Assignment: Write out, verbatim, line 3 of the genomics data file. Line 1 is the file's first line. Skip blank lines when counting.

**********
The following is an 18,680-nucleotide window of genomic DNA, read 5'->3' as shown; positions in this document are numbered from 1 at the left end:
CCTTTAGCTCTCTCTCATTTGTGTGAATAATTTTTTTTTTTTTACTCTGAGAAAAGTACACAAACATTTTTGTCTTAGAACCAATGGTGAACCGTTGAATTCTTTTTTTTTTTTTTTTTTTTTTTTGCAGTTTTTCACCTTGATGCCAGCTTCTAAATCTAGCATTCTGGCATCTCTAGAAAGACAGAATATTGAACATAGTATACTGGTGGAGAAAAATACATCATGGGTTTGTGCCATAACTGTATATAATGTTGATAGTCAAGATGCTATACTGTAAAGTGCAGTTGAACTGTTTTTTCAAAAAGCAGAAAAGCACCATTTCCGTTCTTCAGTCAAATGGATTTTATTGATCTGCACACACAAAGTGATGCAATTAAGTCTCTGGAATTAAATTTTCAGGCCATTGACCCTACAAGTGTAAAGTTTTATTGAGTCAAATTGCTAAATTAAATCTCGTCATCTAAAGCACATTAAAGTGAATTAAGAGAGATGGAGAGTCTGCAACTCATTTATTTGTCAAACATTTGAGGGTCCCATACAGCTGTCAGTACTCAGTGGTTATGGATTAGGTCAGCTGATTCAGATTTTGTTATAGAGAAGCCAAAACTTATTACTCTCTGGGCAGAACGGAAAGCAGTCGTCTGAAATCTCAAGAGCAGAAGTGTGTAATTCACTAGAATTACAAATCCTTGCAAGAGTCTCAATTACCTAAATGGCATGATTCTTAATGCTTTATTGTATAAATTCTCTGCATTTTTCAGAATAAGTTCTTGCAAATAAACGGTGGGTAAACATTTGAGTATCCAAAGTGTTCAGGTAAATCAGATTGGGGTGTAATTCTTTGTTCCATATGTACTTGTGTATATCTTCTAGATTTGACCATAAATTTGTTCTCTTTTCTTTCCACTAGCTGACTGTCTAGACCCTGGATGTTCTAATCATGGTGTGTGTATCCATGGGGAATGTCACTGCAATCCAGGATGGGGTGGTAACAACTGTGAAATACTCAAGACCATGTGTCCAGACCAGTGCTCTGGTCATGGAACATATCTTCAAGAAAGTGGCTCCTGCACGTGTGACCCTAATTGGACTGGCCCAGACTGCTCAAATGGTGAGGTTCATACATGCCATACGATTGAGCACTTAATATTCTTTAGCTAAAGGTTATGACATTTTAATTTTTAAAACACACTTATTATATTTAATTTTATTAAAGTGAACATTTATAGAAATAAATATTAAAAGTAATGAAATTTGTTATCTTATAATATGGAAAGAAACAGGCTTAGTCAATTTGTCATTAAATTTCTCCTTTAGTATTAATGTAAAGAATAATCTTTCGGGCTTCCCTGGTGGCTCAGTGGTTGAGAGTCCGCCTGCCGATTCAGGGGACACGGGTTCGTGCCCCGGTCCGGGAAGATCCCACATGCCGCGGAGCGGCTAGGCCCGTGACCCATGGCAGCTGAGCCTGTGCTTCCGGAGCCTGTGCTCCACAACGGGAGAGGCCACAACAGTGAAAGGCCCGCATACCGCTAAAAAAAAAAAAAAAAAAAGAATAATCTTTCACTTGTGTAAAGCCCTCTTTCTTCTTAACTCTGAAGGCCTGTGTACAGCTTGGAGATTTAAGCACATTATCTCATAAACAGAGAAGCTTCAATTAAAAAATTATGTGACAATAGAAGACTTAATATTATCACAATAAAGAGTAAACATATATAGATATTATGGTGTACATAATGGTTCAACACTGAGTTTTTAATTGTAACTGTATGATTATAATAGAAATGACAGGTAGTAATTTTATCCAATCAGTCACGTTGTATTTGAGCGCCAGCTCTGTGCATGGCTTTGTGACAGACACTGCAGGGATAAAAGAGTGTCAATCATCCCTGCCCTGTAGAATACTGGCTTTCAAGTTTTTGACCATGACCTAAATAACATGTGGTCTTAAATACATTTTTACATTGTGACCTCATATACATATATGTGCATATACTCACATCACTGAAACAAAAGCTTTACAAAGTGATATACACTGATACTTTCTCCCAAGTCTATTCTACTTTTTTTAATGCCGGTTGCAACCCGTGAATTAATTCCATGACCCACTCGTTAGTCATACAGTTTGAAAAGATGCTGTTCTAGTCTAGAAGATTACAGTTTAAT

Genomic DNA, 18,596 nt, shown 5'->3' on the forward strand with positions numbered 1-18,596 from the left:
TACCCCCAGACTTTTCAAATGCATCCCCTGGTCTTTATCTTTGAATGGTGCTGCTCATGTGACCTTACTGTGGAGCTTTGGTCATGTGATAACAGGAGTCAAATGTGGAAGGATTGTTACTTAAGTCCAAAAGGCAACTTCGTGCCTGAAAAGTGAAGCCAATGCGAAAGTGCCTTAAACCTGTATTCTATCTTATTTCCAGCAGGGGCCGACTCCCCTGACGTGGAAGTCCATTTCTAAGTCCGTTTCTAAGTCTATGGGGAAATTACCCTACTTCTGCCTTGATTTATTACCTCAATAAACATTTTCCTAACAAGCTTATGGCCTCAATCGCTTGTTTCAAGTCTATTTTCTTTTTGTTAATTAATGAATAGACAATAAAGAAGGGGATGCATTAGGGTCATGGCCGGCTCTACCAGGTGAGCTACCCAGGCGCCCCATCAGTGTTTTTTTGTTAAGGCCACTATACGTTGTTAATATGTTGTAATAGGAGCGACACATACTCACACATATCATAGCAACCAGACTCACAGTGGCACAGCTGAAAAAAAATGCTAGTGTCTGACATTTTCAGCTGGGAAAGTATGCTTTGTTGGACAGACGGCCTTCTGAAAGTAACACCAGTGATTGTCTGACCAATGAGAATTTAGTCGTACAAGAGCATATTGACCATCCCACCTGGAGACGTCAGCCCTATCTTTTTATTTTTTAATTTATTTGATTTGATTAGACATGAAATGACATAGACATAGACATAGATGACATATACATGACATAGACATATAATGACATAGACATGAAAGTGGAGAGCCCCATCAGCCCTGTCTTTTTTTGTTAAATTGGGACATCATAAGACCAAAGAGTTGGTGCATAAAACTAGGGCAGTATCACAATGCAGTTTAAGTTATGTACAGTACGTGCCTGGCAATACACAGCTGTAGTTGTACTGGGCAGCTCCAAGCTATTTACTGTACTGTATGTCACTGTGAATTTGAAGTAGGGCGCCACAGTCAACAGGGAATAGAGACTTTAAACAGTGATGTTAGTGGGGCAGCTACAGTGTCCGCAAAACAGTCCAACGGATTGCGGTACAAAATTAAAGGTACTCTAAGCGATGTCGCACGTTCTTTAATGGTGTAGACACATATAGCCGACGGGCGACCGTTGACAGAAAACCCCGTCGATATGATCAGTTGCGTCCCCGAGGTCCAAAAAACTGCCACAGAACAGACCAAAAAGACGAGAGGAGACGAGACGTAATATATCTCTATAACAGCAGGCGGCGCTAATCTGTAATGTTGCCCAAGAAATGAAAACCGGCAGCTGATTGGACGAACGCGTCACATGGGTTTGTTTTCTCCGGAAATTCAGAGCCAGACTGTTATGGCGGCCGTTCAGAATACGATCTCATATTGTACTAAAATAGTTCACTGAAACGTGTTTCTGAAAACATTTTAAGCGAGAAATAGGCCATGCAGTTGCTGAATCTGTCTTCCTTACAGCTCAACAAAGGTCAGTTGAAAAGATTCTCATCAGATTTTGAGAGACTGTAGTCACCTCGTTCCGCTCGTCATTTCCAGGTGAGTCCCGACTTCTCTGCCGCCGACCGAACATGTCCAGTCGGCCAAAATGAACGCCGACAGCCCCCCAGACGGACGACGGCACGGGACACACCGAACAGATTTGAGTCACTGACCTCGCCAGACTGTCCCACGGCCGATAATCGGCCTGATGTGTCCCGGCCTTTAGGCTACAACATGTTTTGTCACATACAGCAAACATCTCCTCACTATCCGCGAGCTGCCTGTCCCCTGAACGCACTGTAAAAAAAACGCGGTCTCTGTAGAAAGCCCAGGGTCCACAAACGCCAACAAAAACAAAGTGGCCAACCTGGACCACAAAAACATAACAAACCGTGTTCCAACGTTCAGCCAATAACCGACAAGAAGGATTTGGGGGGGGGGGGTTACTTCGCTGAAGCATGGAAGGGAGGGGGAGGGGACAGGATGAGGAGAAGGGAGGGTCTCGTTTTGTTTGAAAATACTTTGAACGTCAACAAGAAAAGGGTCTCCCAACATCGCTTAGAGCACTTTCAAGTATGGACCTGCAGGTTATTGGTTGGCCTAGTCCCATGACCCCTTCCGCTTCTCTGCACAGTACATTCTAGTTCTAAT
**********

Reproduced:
Genomic DNA, 18,596 nt, shown 5'->3' on the forward strand with positions numbered 1-18,596 from the left: